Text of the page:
The Magic 8-Ball gave me conflicting information the last time I shook it up... so this time around, I'll let the DN decide the outcome as we take a look at whether or not Greg Childs will see the field this season.
Not to start off pessimistically (read: realistically??), but let's consider a couple huge things that aren't going in Childs' favor:
1) This isn't the first time Childs has had a knee injury. He injured his right patellar tendon in 2010 at Arkansas.
2) Returning from bilateral patellar tendon ruptures is, well, unprecedented. To my knowledge, only two players have suffered this type of dual-knee injury (Wendell Davis and Gary Baxter), and they never played another down in the NFL.
The simple odds certainly appear stacked against Childs. But, I'm more of a beer-glass-half-full-(well-i-actually-drank-it-all-but-bartender-refill-it-halfway-full-please) kind of guy, and there are plenty of things to be optimistic about:
a) Returning from bilateral patellar tendon ruptures is, well, unprecedented. Yes -- you read that copy-and-paste job correctly. Just because it hasn't been done before, doesn't mean it can't happen.
b) He has Eric Sugarman in his corner now. Consider what Sugarman did with EJ Henderson and Adrian Peterson (amongst others) -- they each had gruesome injuries, and returned to the field far sooner than anyone anticipated. (Furthermore, Childs' mind is in the right place, [insert obligatory comment about his Twitter feed here], and has been from the start when he hold Frazier he would work hard to be back. His type of positive attitude is presumably a huge contributing factor to successfully returning from a severe injury -- again, see: AD. Mind over matter and all that.)
c) His rehab is apparently coming along faster than his previous patellar tendon injury. I'm quite certain Sugarman is to credit for that, but perhaps the surgical procedure itself also had something to do with it. Team physician Dr. Joel Boyd, according to Childs, "did something a little different than I had done the first time, which basically tightens it up and strengthens my knee. So, I'm not really worried about this happening again." He's running and cutting, which is certainly further along than I think any of us would have thought he'd be a mere 9 months ago.
d) There's no pressure. Even if Childs returned tomorrow, he'd be behind Jennings, Simpson, Wright, and maybe even a rookie in Patterson on the depth chart. The team did a fine job shoring up the WR corps this offseason, so there's no rush in bringing Childs back to contribute right away.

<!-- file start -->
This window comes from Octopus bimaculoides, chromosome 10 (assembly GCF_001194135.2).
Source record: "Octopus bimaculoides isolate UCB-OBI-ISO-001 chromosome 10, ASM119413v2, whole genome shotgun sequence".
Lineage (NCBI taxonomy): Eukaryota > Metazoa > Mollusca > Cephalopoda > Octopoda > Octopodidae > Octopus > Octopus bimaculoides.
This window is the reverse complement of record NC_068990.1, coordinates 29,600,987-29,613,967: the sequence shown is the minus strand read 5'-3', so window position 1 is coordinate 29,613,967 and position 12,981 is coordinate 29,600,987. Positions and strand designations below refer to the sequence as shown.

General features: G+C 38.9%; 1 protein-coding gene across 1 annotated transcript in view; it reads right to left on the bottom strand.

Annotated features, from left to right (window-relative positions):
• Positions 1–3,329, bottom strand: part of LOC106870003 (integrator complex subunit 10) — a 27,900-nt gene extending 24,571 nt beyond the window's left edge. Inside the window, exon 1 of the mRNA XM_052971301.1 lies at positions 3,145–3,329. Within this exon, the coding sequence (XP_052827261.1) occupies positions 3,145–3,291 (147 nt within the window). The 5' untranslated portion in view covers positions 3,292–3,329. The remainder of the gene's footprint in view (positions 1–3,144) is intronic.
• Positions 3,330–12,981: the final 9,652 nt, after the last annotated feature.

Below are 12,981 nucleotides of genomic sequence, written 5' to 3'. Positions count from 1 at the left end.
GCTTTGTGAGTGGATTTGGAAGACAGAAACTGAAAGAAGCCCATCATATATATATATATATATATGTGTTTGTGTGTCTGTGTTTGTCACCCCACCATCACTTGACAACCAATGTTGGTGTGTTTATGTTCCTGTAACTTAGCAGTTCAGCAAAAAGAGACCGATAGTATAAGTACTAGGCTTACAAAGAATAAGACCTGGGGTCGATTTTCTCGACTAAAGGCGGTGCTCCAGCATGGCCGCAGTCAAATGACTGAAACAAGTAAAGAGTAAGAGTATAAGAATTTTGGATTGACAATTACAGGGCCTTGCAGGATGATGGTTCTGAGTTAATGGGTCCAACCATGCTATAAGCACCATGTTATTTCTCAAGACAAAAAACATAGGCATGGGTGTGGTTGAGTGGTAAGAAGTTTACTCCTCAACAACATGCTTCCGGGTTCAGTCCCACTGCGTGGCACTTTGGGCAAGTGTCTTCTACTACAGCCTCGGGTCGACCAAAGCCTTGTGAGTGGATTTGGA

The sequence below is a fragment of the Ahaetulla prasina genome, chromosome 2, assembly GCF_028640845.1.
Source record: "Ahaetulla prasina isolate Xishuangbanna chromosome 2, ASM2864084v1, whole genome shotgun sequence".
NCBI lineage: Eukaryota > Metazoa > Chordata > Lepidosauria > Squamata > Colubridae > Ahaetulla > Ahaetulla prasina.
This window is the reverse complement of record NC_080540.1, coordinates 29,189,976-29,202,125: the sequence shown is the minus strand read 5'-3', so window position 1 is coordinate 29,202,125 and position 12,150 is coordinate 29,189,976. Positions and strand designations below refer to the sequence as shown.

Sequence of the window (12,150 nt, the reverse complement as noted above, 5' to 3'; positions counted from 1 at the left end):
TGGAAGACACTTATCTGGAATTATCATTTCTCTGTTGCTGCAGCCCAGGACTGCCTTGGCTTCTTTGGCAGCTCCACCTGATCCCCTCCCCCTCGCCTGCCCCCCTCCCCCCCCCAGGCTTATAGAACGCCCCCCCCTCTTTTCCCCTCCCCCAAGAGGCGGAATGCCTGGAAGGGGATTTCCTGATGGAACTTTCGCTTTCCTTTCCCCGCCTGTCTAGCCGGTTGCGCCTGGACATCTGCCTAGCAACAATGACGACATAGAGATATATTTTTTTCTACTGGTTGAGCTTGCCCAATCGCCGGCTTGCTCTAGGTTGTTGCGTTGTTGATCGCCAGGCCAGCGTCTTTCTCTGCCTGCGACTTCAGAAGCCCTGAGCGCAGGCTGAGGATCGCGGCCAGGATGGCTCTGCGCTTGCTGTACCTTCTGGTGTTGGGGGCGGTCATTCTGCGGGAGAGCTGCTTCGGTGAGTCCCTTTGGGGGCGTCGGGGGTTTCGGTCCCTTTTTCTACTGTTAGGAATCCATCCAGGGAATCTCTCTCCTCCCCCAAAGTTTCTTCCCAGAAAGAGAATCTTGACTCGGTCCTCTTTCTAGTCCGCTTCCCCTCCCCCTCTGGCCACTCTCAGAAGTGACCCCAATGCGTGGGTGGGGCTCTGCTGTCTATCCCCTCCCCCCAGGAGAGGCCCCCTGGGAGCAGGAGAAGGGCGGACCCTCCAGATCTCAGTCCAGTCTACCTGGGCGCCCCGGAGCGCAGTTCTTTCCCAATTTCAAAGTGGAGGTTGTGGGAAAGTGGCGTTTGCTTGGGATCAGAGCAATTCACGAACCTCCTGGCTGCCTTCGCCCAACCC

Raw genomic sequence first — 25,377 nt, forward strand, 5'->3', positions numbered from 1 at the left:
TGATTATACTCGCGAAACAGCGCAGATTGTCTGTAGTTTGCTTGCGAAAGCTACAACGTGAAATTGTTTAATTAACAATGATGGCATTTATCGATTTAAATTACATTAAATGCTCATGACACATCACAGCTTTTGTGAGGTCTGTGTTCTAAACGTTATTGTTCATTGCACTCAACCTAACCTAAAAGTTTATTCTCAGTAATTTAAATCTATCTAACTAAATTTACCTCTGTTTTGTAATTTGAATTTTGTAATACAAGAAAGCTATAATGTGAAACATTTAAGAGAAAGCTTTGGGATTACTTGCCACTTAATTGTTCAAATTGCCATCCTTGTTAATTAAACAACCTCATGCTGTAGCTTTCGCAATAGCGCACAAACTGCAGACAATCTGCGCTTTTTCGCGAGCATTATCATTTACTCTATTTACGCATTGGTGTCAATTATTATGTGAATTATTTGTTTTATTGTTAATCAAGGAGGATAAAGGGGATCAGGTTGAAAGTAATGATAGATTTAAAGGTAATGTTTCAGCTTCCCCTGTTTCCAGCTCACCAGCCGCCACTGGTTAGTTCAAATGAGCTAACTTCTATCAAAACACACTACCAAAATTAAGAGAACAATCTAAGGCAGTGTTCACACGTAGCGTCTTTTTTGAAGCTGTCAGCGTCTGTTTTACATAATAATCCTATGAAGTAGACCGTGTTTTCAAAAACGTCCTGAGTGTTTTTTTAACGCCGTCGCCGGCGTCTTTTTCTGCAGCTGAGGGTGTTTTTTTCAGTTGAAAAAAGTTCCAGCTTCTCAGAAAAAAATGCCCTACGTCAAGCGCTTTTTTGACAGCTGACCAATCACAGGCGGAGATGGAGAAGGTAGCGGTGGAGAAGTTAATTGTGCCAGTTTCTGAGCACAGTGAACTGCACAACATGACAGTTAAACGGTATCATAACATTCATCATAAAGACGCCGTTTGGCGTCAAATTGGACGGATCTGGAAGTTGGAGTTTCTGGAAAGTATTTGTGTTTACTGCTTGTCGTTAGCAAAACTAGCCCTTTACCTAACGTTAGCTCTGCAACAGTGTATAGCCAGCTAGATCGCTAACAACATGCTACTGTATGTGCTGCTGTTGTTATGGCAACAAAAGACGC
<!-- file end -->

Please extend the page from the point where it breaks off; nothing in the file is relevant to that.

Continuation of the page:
Now, the simple facts:
i) Per Childs himself, he isn't close to 100%, and we won't see him suit up until he's at that stage. "There's no sense coming back 80, 90 percent", he said.
ii) There is no timetable for his return.
Which begs the question, what is a reasonable expectation for a return??
Better yet -- is there even an expectation at all??
When you break it down, there are essentially three options in play:
- Childs plays this season.
- Childs play next season.
- Childs doesn't ever play again.
Let's take those in reverse order. I don't want to suggest that Childs will never see the field again, but it's possible in the event he doesn't return to 100% (or, heaven forbid, he does and gets injured again). Childs has to do what's best for him long-term, which might end up being bowing out far too soon.
We could also put Childs on IR again, to allow him to get fully up to speed (again, with no pressure). This is a likely option, and it would presumably be foolish to use the designation-to-return tag on a player who hasn't played a meaningful down in his career. This might also be the prudent play, in the event Simpson struggles again and we cut ties with him after his second 1-yr deal, we can develop Childs behind Jennings, Wright and Patterson -- that's still a very decent WR corps.
But the interest is in whether or not Childs will play this season -- and if, in a few months, he's close to 100%, we have the option to start Childs out on the PUP list for the first 6 weeks of the regular season. He could always end up on IR anyway, but this would at least give the option to have him back around mid-to-late October, if he's ready to contribute.
It's still early in the process, and a lot can happen between now and August -- and while the dual-knee injury is a rarity, there is still some hope if history is any indicator for those who had a single patellar tendon rupture:
In 19 of the 24 injuries, the player returned to participate in at least 1 game in the NFL. Players who returned were drafted, on average, in the fourth round ... Of those players who returned to play, the average number of games played was 45.4, with a range of 1 to 142 games.
Patellar tendon ruptures can occur in otherwise healthy professional football players without antecedent symptoms or predisposing factors ... Although this is usually a season-ending injury when it occurs in isolation, acute surgical repair generally produces good functional results and allows for return to play the following season.
So, DN, time for some fortune telling -- what say you?? Give the Magic 8-Ball a shake...